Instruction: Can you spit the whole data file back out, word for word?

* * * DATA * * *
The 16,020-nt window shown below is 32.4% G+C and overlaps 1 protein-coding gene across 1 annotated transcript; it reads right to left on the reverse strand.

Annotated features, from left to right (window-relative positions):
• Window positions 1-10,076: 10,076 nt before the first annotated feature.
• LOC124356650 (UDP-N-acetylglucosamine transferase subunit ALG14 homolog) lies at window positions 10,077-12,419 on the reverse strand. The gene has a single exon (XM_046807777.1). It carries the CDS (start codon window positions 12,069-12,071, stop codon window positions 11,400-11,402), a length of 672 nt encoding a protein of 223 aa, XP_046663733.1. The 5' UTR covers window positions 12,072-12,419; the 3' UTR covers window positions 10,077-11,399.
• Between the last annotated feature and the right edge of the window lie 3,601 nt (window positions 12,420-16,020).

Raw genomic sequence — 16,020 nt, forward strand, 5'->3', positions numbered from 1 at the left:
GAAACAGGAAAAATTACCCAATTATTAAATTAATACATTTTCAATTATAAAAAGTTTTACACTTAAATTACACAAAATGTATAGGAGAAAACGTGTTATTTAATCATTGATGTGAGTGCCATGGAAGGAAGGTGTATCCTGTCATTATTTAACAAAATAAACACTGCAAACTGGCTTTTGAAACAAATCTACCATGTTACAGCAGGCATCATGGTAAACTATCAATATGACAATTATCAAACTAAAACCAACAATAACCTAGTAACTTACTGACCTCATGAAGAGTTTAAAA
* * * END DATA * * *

The 16,020-nt window shown below is 32.4% G+C and overlaps 1 protein-coding gene across 1 annotated transcript; it reads right to left on the reverse strand.

Annotated features, from left to right (window-relative positions):
• Window positions 1-10,076: 10,076 nt before the first annotated feature.
• LOC124356650 (UDP-N-acetylglucosamine transferase subunit ALG14 homolog) lies at window positions 10,077-12,419 on the reverse strand. The gene has a single exon (XM_046807777.1). It carries the CDS (start codon window positions 12,069-12,071, stop codon window positions 11,400-11,402), a length of 672 nt encoding a protein of 223 aa, XP_046663733.1. The 5' UTR covers window positions 12,072-12,419; the 3' UTR covers window positions 10,077-11,399.
• Between the last annotated feature and the right edge of the window lie 3,601 nt (window positions 12,420-16,020).

Raw genomic sequence — 16,020 nt, forward strand, 5'->3', positions numbered from 1 at the left:
GAAACAGGAAAAATTACCCAATTATTAAATTAATACATTTTCAATTATAAAAAGTTTTACACTTAAATTACACAAAATGTATAGGAGAAAACGTGTTATTTAATCATTGATGTGAGTGCCATGGAAGGAAGGTGTATCCTGTCATTATTTAACAAAATAAACACTGCAAACTGGCTTTTGAAACAAATCTACCATGTTACAGCAGGCATCATGGTAAACTATCAATATGACAATTATCAAACTAAAACCAACAATAACCTAGTAACTTACTGACCTCATGAAGAGTTTAAAA